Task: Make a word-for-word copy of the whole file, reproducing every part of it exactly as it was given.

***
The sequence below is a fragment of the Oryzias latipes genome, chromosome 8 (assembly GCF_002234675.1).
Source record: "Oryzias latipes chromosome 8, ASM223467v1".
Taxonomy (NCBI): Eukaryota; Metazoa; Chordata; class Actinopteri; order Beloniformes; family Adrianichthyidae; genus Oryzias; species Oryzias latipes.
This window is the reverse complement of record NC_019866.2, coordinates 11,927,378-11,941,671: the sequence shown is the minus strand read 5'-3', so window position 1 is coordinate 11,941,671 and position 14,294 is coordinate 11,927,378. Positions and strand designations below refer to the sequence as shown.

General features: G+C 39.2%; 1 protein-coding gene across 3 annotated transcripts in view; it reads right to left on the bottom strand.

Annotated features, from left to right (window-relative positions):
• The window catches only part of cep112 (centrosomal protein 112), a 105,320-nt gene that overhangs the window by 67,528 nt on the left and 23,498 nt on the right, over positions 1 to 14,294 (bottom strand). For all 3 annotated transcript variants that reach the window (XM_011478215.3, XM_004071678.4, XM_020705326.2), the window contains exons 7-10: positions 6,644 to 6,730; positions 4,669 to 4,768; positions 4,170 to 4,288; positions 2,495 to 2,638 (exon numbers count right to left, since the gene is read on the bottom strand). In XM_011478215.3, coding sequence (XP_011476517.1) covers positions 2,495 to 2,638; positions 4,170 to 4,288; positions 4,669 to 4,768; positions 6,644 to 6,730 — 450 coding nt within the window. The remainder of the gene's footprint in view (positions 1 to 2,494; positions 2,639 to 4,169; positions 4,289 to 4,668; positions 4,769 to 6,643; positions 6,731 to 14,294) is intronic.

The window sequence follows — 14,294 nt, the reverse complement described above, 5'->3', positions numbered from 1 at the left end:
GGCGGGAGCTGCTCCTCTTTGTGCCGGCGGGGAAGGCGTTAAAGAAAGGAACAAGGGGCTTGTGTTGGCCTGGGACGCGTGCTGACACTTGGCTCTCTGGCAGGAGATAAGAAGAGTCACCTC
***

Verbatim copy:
The sequence below is a fragment of the Oryzias latipes genome, chromosome 8 (assembly GCF_002234675.1).
Source record: "Oryzias latipes chromosome 8, ASM223467v1".
Taxonomy (NCBI): Eukaryota; Metazoa; Chordata; class Actinopteri; order Beloniformes; family Adrianichthyidae; genus Oryzias; species Oryzias latipes.
This window is the reverse complement of record NC_019866.2, coordinates 11,927,378-11,941,671: the sequence shown is the minus strand read 5'-3', so window position 1 is coordinate 11,941,671 and position 14,294 is coordinate 11,927,378. Positions and strand designations below refer to the sequence as shown.

General features: G+C 39.2%; 1 protein-coding gene across 3 annotated transcripts in view; it reads right to left on the bottom strand.

Annotated features, from left to right (window-relative positions):
• The window catches only part of cep112 (centrosomal protein 112), a 105,320-nt gene that overhangs the window by 67,528 nt on the left and 23,498 nt on the right, over positions 1 to 14,294 (bottom strand). For all 3 annotated transcript variants that reach the window (XM_011478215.3, XM_004071678.4, XM_020705326.2), the window contains exons 7-10: positions 6,644 to 6,730; positions 4,669 to 4,768; positions 4,170 to 4,288; positions 2,495 to 2,638 (exon numbers count right to left, since the gene is read on the bottom strand). In XM_011478215.3, coding sequence (XP_011476517.1) covers positions 2,495 to 2,638; positions 4,170 to 4,288; positions 4,669 to 4,768; positions 6,644 to 6,730 — 450 coding nt within the window. The remainder of the gene's footprint in view (positions 1 to 2,494; positions 2,639 to 4,169; positions 4,289 to 4,668; positions 4,769 to 6,643; positions 6,731 to 14,294) is intronic.

The window sequence follows — 14,294 nt, the reverse complement described above, 5'->3', positions numbered from 1 at the left end:
GGCGGGAGCTGCTCCTCTTTGTGCCGGCGGGGAAGGCGTTAAAGAAAGGAACAAGGGGCTTGTGTTGGCCTGGGACGCGTGCTGACACTTGGCTCTCTGGCAGGAGATAAGAAGAGTCACCTC